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CNBC Fed Survey

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  • In each edition of the CNBC Fed Survey, we give the nation's top money managers, investment strategists, and professional economists an opportunity to tell us what they're thinking about the Federal Reserve, the economy, and the markets.  Here's what they told us in the September survey.

  • Wall Street Now Almost Certain Fed and ECB Will Act Tuesday, 31 Jul 2012 | 7:00 AM ET
    The New York Federal Reserve Building.

    A CNBC survey of Wall Street economists, traders, analysts, and money managers finds a large majority of them expect further actions by the U.S. Federal Reserve and European Central Bank to boost the faltering global economy.

  • Wall Street has dramatically increased its expectations for another round of quantitative easing from the U.S. Federal Reserve.

  • Ben Bernanke

    Wall Street is not expecting additional quantitative easing from the Federal Reserve at its meeting this week but increasingly believes in the Fed’s promise to keep interest rates low until late 2014 as its own outlook on the economy grows bleaker, according to the latest CNBC Fed Survey.

  • Wall Street Hopes for Romney, but Expects Obama to Win Wednesday, 12 Sep 2012 | 9:27 AM ET
    Mitt Romney and Barack Obama

    "Like Europe, when it comes to our biggest needs we have tended to kick the can down the road," says economist Robert Brusque, who favors Romney. "We need someone to kick us in the can to get us going in the right direction on a different road."

  • Nine out of 10 market participants don’t believe the Federal Reserve will wait until late 2014 to raise interest rates because of an improving economy and threat of inflation, a new CNBC survey says.

  • Market participants on average think the S&P 500 will be mostly unchanged through June and rise only 2.3 percent by December 2012 from the current level, the March CNBC Fed Survey finds.

  • Traders work in the ten-year U.S. Treasury Note options pit at the Chicago Board of Trade in Chicago, Illinois, U.S.

    Market participants are divided on whether the Federal Reserve will ease again, but have grown somewhat more optimistic about the economy, according to the January CNBC Fed Survey.

  • Federal Reserve Building, Washington, D.C.

    Mirroring a sharp split on the Fed, market participants are divided over the direction of central bank policy with the October CNBC Fed Survey finding just under half expecting the Fed to launch another round of quantitative easing in the next year.

  • CNBC Fed Survey: You vs. the Pros Thursday, 27 Oct 2011 | 12:42 PM ET

    Every month, CNBC sends invitations to 190 of the world’s most influential money managers, analysts, and economists...This month, we’re inviting you to join in.

  • CNBC Fed Survey: Expect a 'Twist' This Week Monday, 19 Sep 2011 | 6:00 AM ET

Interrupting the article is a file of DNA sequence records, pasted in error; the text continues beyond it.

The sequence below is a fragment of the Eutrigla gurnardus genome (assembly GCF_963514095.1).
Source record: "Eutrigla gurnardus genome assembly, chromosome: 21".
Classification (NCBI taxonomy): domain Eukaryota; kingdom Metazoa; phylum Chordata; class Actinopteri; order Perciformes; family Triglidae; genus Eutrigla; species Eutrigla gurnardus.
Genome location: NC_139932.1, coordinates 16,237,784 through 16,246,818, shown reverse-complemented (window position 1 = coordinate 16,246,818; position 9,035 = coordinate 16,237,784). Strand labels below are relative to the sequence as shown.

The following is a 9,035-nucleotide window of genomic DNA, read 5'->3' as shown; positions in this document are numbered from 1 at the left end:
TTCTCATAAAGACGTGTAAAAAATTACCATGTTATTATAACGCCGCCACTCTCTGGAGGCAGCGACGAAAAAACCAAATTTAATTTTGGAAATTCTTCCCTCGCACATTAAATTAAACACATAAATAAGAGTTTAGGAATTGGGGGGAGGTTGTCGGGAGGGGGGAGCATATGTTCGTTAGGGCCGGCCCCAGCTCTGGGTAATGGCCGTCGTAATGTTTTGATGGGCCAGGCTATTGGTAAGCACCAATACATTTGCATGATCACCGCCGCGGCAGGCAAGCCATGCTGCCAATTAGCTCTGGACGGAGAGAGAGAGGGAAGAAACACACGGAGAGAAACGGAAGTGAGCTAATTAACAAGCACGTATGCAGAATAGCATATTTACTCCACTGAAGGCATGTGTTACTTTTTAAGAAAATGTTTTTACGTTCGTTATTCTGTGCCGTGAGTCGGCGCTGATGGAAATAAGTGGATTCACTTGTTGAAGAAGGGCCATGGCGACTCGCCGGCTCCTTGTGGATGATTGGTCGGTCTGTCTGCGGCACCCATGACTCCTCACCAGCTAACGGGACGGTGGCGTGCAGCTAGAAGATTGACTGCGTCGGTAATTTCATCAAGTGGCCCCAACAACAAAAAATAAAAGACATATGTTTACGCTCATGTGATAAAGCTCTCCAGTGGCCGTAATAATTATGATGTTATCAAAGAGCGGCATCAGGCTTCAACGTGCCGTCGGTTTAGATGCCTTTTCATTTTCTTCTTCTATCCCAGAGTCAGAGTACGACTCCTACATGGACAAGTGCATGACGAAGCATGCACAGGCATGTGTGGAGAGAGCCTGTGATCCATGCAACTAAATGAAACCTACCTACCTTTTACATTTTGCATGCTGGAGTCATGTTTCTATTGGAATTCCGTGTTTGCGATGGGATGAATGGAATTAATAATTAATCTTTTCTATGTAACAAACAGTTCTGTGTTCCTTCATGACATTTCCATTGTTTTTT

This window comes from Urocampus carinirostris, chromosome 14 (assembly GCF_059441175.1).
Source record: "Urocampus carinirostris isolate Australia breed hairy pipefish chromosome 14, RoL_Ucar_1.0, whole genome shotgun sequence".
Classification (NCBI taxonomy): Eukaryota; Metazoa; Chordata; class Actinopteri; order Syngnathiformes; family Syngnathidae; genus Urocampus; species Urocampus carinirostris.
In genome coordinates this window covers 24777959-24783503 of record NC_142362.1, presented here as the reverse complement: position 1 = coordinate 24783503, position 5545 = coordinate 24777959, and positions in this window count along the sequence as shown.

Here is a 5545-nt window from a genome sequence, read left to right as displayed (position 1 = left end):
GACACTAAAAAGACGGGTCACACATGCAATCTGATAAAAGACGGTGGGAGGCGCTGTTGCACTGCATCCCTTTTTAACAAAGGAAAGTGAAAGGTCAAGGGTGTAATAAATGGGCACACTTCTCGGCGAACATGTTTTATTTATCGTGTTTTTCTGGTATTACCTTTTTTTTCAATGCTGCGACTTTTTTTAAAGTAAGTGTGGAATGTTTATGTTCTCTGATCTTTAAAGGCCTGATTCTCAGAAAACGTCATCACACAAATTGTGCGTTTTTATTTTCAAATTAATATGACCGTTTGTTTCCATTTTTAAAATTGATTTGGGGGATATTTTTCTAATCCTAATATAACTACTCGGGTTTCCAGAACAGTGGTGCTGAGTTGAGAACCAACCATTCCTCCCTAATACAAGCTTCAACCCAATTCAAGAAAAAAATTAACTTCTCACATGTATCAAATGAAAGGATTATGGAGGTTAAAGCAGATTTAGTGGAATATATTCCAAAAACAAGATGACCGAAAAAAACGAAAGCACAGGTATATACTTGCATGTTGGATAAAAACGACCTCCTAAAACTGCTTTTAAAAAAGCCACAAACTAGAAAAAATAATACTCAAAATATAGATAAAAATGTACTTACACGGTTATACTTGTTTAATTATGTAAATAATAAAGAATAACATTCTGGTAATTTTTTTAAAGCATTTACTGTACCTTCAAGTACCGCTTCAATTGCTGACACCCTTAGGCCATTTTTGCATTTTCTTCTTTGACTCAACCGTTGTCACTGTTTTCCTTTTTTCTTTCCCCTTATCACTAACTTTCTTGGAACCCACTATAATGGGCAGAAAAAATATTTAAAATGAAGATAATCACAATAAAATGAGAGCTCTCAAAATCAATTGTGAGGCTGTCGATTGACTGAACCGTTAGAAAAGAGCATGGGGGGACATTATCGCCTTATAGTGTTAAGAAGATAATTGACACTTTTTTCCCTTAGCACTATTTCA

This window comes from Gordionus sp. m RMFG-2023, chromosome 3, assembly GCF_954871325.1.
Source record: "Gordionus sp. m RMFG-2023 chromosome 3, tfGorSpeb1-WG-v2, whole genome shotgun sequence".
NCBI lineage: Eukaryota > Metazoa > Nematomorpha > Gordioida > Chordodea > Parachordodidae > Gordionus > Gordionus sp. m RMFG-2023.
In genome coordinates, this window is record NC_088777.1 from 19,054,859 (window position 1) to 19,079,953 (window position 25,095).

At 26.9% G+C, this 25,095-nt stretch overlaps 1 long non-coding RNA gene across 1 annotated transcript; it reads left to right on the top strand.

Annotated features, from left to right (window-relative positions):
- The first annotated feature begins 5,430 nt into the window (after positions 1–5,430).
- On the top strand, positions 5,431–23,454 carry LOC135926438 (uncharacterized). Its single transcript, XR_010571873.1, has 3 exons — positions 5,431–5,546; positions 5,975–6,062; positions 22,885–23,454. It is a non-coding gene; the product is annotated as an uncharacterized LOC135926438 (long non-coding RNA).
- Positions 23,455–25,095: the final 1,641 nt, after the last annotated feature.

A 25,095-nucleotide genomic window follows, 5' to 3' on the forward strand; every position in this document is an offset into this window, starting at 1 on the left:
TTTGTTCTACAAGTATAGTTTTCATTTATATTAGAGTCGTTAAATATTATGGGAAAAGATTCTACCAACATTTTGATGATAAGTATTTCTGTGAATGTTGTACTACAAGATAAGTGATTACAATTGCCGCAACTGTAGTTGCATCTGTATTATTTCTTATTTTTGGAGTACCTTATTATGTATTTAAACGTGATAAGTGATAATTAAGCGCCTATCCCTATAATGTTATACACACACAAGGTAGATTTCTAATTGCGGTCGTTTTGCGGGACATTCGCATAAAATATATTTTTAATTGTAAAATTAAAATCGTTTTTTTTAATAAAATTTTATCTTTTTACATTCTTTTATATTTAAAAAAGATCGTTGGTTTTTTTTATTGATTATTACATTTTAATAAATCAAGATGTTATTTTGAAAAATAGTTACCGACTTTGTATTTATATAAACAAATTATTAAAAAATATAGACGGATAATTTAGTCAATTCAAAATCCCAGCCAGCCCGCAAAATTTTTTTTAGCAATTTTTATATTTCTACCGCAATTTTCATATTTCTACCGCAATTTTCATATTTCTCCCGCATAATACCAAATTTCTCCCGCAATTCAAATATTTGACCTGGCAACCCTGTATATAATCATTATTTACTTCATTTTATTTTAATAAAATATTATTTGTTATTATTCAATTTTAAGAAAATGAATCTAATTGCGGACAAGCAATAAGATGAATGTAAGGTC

Traders work in the ten-year U.S. Treasury Note options pit at the Chicago Board of Trade in Chicago, Illinois, U.S.

    Markets participants are overwhelmingly banking on the Federal Reserve to deliver a new program to bolster the economy at its meeting this week, according to the latest CNBC Fed Survey.

  • Ben Bernanke

    Market participants now believe the Federal Reserve is more likely than not to resume purchasing assets during the next year in a third round of quantitative easing,  the latest CNBC Fed Survey finds.

  • The stock market is likely to plunge if Congress fails to raise the debt ceiling by Aug. 2, but there is only limited upside if a deal gets done in time, according to the latest CNBC Fed Survey.

  • The CNBC All-America Economic Survey of 800 Americans finds attitudes towards the economy are about as bleak as they were during the recession.

  • An Aggressive Fed? More of the Street Betting On It Friday, 8 Apr 2011 | 10:43 AM ET
    The Federal Reserve headquarters in Washington, DC.

    After better economic data and increasingly hawkish comments from some US central bankers, Wall Street is beginning to price in a more aggressive Federal Reserve, according to the latest CNBC Fed Survey.

  • New York Stock Exchange, lower Manhattan, New York City.

    Economists, fund managers and strategies who responded to the latest CNBC Fed survey have lowered their outlook for growth and the level of the S&P 500.

  • The CNBC All-America Economic Survey finds deep pessimism about future economic growth enveloping Americans as they hunker down from the effects of higher gas and food prices and fear that those prices could remain elevated for years.

  • Majority Sees Fed Winding Down Stimulus: CNBC Survey Tuesday, 15 Mar 2011 | 9:00 AM ET

    Ben Bernanke and the Federal Reserve will likely end their efforts to stimulate the economy in June, according to the majority of respondents to the latest CNBC Fed Survey. But a sizable minority of 30% think the central bank is not ready to put its check book away just yet.

  • Fed Has Aided Stocks, Not Rates or Jobs: CNBC Survey Wednesday, 22 Dec 2010 | 8:02 AM ET
    Federal Reserve Bank Chairman Ben Bernanke

    The Federal Reserve’s $600 billion stimulus program has done little to lower interest rates and or improve unemployment, though it has boosted stock and commodity prices, a CNBC survey says.

  • How Much Will the Fed Decide to Ease on Wednesday? Monday, 1 Nov 2010 | 11:15 AM ET
    United States Federal Reserve

    Market participants are virtually certain that the Federal Reserve will announce a substantial amount of asset purchases at the conclusion of its November meeting on Wednesday, according to the latest CNBC Fed Survey.